As the world’s leading manufacturers increasingly establish their presence in Vietnam, the imperative of developing urban centers in close proximity to industrial hubs has become more pressing than ever. This strategic approach not only enhances the appeal of these areas but also aids in the retention of skilled workers.
Troy Griffiths, Deputy Managing Director of Savills Vietnam, predicts that new urban areas with prime locations and modern infrastructure are becoming magnets for an increasing number of professionals, catering to the demands of multinational corporations.
One primary concern among investors is the availability of skilled labor in Vietnam and how to ensure a continuous supply of skilled workers for their operations, the Business Times reported.
In Vietnam, only a handful of industrial parks out of nearly 400 offer comprehensive urban amenities and services that cater to the needs of both investors and workers. Notable examples include the Vietnam Singapore Industrial Park (VSIP) group, a joint venture between Vietnam’s Becamex IDC Group and Singapore’s Sembcorp Industries, with locations in provinces like Binh Duong, Hai Phong, and Quang Ngai.
Vo Van Minh, Chairman of Binh Duong Provincial People’s Committee, shared that Binh Duong province has adopted the “industry-urban-service” development model, creating an attractive living environment and services for the diverse community surrounding the industrial center. “Investors can easily find workers, and workers can secure stable employment in the locality,” noted the Chairman.
Binh Duong, strategically situated in the heart of Vietnam’s Southern Key Economic Region and north of Ho Chi Minh City, has witnessed the development of new urban areas like Tokyu Garden City, a Japanese-style project co-developed by Becamex IDC and Japan’s Tokyu Group. This development is surrounded by major employment centers, including VSIP II and My Phuoc Industrial Park.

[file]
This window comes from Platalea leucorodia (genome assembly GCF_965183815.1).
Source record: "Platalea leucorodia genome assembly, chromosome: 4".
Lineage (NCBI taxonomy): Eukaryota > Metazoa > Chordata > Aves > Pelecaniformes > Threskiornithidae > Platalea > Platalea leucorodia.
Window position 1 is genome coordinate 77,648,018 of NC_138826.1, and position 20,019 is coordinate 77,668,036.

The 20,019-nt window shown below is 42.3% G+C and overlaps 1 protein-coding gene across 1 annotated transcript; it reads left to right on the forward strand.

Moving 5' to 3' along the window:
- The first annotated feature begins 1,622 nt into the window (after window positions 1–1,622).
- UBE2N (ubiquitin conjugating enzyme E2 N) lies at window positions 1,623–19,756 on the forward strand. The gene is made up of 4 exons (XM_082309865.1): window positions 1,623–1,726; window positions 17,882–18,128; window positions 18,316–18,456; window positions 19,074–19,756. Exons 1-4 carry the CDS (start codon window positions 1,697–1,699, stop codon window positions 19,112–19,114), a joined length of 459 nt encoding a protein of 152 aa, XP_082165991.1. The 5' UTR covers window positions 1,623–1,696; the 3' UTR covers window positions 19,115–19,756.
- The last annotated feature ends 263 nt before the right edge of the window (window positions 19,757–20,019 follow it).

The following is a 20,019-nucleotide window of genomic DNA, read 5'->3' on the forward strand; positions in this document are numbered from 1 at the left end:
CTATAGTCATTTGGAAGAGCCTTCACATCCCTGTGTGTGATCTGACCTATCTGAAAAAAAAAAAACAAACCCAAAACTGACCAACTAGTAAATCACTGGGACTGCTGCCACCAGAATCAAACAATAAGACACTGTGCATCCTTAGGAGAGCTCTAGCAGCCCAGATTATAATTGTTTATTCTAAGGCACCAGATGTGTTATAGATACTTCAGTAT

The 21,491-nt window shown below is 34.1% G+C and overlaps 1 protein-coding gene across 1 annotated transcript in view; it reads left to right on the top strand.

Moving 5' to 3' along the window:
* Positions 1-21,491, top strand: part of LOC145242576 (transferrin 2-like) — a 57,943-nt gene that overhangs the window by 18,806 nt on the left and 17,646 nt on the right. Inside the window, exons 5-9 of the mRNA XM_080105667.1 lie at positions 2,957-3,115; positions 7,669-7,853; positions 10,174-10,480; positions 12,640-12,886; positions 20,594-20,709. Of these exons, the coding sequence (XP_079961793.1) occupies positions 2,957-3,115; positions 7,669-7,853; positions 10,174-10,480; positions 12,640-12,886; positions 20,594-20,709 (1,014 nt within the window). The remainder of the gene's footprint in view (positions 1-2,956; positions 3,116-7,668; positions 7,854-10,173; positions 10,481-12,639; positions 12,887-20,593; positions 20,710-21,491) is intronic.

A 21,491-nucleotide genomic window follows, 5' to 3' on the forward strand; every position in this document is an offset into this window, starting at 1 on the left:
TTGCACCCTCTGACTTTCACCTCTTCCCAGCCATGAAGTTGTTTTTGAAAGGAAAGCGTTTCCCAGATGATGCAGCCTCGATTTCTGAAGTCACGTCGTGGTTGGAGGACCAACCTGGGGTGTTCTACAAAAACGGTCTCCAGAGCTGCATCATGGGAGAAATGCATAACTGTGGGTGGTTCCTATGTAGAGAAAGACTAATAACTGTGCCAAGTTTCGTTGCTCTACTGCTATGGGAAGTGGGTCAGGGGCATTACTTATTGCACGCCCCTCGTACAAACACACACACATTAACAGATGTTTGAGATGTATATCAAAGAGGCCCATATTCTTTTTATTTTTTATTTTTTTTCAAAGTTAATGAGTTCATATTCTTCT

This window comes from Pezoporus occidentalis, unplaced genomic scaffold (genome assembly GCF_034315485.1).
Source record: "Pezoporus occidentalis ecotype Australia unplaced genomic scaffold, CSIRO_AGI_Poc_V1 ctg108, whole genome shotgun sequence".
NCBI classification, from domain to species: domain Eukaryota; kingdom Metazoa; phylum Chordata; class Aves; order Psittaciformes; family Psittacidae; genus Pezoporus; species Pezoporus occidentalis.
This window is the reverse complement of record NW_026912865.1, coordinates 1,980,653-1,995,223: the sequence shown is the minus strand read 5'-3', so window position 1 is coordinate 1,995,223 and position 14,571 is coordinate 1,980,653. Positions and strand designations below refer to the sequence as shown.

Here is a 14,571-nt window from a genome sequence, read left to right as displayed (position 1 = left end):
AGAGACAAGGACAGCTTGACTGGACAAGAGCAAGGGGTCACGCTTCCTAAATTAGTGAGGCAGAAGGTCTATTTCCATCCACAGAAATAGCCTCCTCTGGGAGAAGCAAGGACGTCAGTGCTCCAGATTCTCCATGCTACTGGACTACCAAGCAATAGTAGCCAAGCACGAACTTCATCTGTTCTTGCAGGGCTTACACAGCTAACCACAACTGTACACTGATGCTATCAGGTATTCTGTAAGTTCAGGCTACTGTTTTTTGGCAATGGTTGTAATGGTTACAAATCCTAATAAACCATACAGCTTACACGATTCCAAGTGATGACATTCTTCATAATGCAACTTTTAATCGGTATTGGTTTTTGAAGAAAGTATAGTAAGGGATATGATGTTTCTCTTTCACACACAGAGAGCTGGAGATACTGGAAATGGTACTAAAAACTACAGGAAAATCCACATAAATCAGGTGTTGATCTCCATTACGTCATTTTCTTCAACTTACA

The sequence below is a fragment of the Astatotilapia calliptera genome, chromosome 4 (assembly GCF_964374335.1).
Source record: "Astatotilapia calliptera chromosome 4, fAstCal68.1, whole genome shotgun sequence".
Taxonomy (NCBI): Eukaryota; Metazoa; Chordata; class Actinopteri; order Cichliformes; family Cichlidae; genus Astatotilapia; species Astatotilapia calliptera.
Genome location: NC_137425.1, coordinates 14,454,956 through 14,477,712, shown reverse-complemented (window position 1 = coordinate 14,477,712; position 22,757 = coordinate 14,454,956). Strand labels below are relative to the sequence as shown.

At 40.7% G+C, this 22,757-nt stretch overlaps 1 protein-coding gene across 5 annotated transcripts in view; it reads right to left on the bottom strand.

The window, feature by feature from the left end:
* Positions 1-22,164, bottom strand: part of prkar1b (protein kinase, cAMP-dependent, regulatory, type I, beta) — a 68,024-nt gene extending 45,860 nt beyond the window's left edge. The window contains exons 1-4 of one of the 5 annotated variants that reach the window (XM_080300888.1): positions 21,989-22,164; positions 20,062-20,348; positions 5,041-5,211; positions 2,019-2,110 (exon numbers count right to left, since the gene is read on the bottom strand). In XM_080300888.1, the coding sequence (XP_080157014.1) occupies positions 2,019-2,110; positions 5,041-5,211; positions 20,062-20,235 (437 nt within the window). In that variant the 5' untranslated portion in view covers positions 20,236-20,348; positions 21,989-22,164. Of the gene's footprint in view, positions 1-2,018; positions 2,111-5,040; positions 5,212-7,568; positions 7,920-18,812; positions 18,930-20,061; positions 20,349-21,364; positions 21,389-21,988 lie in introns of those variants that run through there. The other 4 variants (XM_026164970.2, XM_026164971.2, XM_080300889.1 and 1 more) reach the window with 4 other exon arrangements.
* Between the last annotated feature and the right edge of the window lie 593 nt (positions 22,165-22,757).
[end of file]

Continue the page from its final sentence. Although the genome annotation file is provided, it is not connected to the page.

In a bid to cater to the increasing number of international manufacturers, other industrial parks, especially in tier 2 cities, need to enhance the level of services they provide to the growing workforce.
“Given labor shortages and limited land availability in prime locations like Binh Duong and Bac Ninh, investors are exploring tier 2 and 3 urban areas in Vietnam for more opportunities” Sophie Dao, Senior Partner at Global Business Services LLC (GBS) told reporter.
Sophie pointed out that emerging provinces are increasingly focusing on industrialization, with manufacturing and R&D projects moving to areas such as Nghe An in Central Vietnam.
Approximately 2.7 million workers are employed in industrial clusters across Vietnam, with nearly 1.2 million in need of housing support.
In response, the government recently approved a plan to construct at least one million low-cost houses for industrial park and low-income workers by 2030. Vietnamese banks are also offering interest-rate credit packages totaling 120 trillion VND to support buyers.
However, the development of social housing in Vietnam is currently slow, with only about 19,500 low-cost housing units completed, according to a Ministry of Construction report in August. The Ministry has proposed various solutions to expedite this process, including completing the legal framework and allocating land for social housing and worker dormitories.
Marc Townsend, a senior consultant at Arcadia Consulting Vietnam, anticipates a shift toward more affordable housing solutions in the next two decades to meet the strong demand.
Additionally, he identified a gap in the market for 2-star and 3-star international brand hotels in tier 2 urban areas, close to industrial parks. “There is a significant demand for hotels and accommodation, not just for workers but also for managers and buyers visiting factories,” he noted.